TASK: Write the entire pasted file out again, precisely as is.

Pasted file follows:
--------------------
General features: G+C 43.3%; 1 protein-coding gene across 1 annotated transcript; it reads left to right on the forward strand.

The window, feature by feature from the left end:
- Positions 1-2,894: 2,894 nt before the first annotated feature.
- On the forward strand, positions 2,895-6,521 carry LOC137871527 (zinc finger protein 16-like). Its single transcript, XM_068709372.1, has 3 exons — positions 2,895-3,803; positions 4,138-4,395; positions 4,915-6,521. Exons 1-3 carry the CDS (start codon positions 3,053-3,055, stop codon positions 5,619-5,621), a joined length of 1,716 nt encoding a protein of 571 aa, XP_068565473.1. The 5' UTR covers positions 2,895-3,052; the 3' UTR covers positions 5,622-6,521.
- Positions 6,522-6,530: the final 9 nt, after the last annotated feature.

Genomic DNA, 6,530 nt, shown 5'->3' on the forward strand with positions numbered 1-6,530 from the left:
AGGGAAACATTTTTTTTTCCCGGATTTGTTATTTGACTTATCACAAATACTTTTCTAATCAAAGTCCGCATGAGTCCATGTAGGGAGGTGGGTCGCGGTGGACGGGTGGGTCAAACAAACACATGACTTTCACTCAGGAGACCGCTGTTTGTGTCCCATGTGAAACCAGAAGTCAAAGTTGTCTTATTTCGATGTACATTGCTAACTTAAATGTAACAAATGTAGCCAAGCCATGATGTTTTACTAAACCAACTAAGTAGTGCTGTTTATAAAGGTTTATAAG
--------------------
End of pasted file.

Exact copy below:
General features: G+C 43.3%; 1 protein-coding gene across 1 annotated transcript; it reads left to right on the forward strand.

The window, feature by feature from the left end:
- Positions 1-2,894: 2,894 nt before the first annotated feature.
- On the forward strand, positions 2,895-6,521 carry LOC137871527 (zinc finger protein 16-like). Its single transcript, XM_068709372.1, has 3 exons — positions 2,895-3,803; positions 4,138-4,395; positions 4,915-6,521. Exons 1-3 carry the CDS (start codon positions 3,053-3,055, stop codon positions 5,619-5,621), a joined length of 1,716 nt encoding a protein of 571 aa, XP_068565473.1. The 5' UTR covers positions 2,895-3,052; the 3' UTR covers positions 5,622-6,521.
- Positions 6,522-6,530: the final 9 nt, after the last annotated feature.

Genomic DNA, 6,530 nt, shown 5'->3' on the forward strand with positions numbered 1-6,530 from the left:
AGGGAAACATTTTTTTTTCCCGGATTTGTTATTTGACTTATCACAAATACTTTTCTAATCAAAGTCCGCATGAGTCCATGTAGGGAGGTGGGTCGCGGTGGACGGGTGGGTCAAACAAACACATGACTTTCACTCAGGAGACCGCTGTTTGTGTCCCATGTGAAACCAGAAGTCAAAGTTGTCTTATTTCGATGTACATTGCTAACTTAAATGTAACAAATGTAGCCAAGCCATGATGTTTTACTAAACCAACTAAGTAGTGCTGTTTATAAAGGTTTATAAG